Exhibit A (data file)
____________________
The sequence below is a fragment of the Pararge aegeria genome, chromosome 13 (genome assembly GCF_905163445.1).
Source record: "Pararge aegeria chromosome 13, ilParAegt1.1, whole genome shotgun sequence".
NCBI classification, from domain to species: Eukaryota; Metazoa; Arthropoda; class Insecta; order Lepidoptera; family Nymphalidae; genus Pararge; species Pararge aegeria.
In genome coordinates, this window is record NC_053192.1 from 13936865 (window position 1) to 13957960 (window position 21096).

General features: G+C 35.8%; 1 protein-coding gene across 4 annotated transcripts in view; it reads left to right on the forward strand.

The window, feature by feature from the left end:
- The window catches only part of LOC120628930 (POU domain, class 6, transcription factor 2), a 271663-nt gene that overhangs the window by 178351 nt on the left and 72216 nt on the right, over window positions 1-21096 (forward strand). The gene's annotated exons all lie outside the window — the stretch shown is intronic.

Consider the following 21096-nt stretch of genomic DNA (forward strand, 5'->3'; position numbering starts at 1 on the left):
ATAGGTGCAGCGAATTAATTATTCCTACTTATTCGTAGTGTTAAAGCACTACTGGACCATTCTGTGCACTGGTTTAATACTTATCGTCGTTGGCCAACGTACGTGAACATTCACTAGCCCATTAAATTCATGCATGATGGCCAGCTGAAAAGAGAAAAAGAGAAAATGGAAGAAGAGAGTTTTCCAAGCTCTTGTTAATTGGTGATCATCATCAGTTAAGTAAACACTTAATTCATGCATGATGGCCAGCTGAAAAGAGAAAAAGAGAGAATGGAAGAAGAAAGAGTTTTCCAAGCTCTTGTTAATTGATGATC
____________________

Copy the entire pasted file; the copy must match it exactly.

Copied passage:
The sequence below is a fragment of the Pararge aegeria genome, chromosome 13 (genome assembly GCF_905163445.1).
Source record: "Pararge aegeria chromosome 13, ilParAegt1.1, whole genome shotgun sequence".
NCBI classification, from domain to species: Eukaryota; Metazoa; Arthropoda; class Insecta; order Lepidoptera; family Nymphalidae; genus Pararge; species Pararge aegeria.
In genome coordinates, this window is record NC_053192.1 from 13936865 (window position 1) to 13957960 (window position 21096).

General features: G+C 35.8%; 1 protein-coding gene across 4 annotated transcripts in view; it reads left to right on the forward strand.

The window, feature by feature from the left end:
- The window catches only part of LOC120628930 (POU domain, class 6, transcription factor 2), a 271663-nt gene that overhangs the window by 178351 nt on the left and 72216 nt on the right, over window positions 1-21096 (forward strand). The gene's annotated exons all lie outside the window — the stretch shown is intronic.

Consider the following 21096-nt stretch of genomic DNA (forward strand, 5'->3'; position numbering starts at 1 on the left):
ATAGGTGCAGCGAATTAATTATTCCTACTTATTCGTAGTGTTAAAGCACTACTGGACCATTCTGTGCACTGGTTTAATACTTATCGTCGTTGGCCAACGTACGTGAACATTCACTAGCCCATTAAATTCATGCATGATGGCCAGCTGAAAAGAGAAAAAGAGAAAATGGAAGAAGAGAGTTTTCCAAGCTCTTGTTAATTGGTGATCATCATCAGTTAAGTAAACACTTAATTCATGCATGATGGCCAGCTGAAAAGAGAAAAAGAGAGAATGGAAGAAGAAAGAGTTTTCCAAGCTCTTGTTAATTGATGATC